White Noise on Social Media

Sometime back, I posted my views on the events that happen in our life and how our understanding about those events is not clear, because of the media opinions and projections. We are not sure about what happens in the politics, business, society and states unless the projection from Media in TV/Web/Papers. Our views are clouded and our vision is blurred. Most of the times, it is tunneled and we don’t want to see the complete picture. Social media in all of this has a even more strong impact, as it is interactive, live and responsive. Anything and everything that one thinks and has to say, is just a click away. There is a lot of white noise on the Web and with increase in access to internet, this noise keeps on increasing.

I would like to share the story of Man behind the Egyptian revolution, who created a huge impact on the Egyptians via Social Media. Here is what he has to say and I firmly believe on the same lines :

I was hit hard on my head. I lost my balance and fell down, to find four armed men surrounding me. One covered my mouth and the others paralyzed me. I knew I was being kidnapped by state security. After, 11 days of complete darkness, I was set free. And three days later, Mubarak was forced to step down. It was the most inspiring and empowering moment of my life. It was a time of great hope. Egyptians lived a utopia for 18 days during the revolution. They all shared the belief that we could actually live together despite our differences, that Egypt after Mubarak would be for all.

This is what once Gandhi also visioned and everyone came along for protesting against the British rule and India got Independence. But what followed back then in India, repeated in Egypt too, this time more of it on the Social Media end. He continues to say :

But unfortunately, the post-revolution events were like a punch in the gut. The euphoria faded, we failed to build consensus, and the political struggle led to intense polarization. Social media only amplified that state, by facilitating the spread of misinformation, rumors, echo chambers and hate speech. The environment was purely toxic. My online world became a battleground filled with trolls, lies, hate speech. I started to worry about the safety of my family. But of course, this wasn’t just about me. The polarization reached its peak between the two main powers — the army supporters and the Islamists. People in the center, like me, started feeling helpless. Both groups wanted you to side with them; you were either with them or against them.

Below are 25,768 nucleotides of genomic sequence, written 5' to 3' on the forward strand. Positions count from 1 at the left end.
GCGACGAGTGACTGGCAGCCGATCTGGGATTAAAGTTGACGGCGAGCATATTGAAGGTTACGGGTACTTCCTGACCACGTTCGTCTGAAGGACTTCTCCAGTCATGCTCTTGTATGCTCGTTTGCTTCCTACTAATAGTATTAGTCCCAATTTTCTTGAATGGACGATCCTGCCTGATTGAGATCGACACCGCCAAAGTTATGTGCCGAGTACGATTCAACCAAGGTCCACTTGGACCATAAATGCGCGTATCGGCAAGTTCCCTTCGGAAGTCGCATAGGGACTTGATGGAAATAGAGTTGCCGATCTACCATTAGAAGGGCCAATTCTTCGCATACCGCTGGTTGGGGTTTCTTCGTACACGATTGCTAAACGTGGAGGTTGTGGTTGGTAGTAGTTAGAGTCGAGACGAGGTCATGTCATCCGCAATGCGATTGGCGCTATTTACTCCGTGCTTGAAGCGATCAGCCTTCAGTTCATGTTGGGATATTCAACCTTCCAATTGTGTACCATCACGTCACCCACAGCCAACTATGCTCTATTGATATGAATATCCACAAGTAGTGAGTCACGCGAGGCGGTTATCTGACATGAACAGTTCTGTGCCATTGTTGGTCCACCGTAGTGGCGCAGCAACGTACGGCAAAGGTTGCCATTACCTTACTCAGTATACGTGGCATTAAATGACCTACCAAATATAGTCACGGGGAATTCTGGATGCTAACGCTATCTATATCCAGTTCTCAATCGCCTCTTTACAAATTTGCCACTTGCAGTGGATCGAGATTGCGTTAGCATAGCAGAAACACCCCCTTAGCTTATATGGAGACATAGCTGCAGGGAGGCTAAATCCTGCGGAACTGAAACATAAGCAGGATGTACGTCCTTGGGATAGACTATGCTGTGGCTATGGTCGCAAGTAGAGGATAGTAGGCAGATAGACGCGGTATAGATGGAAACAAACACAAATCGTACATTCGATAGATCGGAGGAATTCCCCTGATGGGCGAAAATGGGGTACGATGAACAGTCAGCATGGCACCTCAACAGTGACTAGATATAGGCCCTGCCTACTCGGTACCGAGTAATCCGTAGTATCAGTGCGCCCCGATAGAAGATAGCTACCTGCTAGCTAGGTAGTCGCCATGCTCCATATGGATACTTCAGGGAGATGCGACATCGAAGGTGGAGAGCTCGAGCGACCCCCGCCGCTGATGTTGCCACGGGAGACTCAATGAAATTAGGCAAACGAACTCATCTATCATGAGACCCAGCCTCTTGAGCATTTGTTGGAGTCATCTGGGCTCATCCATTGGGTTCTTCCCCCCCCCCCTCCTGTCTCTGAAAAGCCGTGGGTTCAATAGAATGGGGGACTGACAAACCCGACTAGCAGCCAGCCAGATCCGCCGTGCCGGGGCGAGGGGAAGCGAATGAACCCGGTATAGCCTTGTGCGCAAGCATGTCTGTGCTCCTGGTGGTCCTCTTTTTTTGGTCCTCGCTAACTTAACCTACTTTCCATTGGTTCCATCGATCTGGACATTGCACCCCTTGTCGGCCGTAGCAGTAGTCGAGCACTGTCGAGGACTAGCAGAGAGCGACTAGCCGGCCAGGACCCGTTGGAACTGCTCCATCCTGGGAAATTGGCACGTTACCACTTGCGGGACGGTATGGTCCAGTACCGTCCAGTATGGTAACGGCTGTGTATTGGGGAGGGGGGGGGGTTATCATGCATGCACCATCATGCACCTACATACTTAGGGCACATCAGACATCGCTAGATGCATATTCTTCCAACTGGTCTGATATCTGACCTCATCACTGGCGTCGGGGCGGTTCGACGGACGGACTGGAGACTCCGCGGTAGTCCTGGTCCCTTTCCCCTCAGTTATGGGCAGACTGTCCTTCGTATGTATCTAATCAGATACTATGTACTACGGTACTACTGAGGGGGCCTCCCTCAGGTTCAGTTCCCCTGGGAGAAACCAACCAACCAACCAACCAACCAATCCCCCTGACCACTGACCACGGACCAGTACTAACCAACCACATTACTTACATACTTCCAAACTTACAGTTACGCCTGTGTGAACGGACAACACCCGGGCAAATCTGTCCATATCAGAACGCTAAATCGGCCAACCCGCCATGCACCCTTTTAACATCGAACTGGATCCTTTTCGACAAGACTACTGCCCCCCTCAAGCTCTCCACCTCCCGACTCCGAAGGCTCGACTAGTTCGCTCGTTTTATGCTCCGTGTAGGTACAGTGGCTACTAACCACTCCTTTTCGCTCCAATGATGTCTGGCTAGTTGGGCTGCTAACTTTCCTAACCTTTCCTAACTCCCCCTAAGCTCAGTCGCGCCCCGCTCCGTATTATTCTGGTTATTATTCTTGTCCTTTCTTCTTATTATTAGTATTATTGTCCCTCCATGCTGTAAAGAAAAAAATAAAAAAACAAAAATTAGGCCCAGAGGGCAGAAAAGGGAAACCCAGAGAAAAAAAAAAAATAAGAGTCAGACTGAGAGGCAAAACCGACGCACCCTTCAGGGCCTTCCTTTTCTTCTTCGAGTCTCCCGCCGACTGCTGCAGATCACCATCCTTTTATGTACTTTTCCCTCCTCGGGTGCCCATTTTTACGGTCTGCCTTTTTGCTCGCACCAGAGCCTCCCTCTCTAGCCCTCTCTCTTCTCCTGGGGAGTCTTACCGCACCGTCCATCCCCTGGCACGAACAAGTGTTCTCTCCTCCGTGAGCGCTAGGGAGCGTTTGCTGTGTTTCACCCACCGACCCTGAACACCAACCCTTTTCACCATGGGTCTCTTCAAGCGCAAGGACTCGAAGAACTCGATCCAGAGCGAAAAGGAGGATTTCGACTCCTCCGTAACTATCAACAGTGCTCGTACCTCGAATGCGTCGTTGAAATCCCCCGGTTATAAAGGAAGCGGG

That day I made a very hard decision. I decided to go silent, completely silent. It was a moment of defeat. I stayed silent for more than two years, and I used the time to reflect on everything that happened, trying to understand why did it happen. It became clear to me that while it’s true that polarization is primarily driven by our human behavior, social media shapes this behavior and magnifies its impact. Say you want to say something that is not based on a fact, pick a fight or ignore someone that you don’t like. These are all natural human impulses, but because of technology, acting on these impulses is only one click away.

This is part of the reason, I had to go silent from Blogging World. I needed to reflect on what I posted and what was the impact that it created on the readers. I needed to be clear on what I say and why I say.

In my view, there are five critical challenges facing today’s social media.

  1. We don’t know how to deal with rumors. Rumors that confirm people’s biases are now believed and spread among millions of people.
  2. We create our own echo chambers. We tend to only communicate with people that we agree with, and thanks to social media, we can mute, un-follow and block everybody else.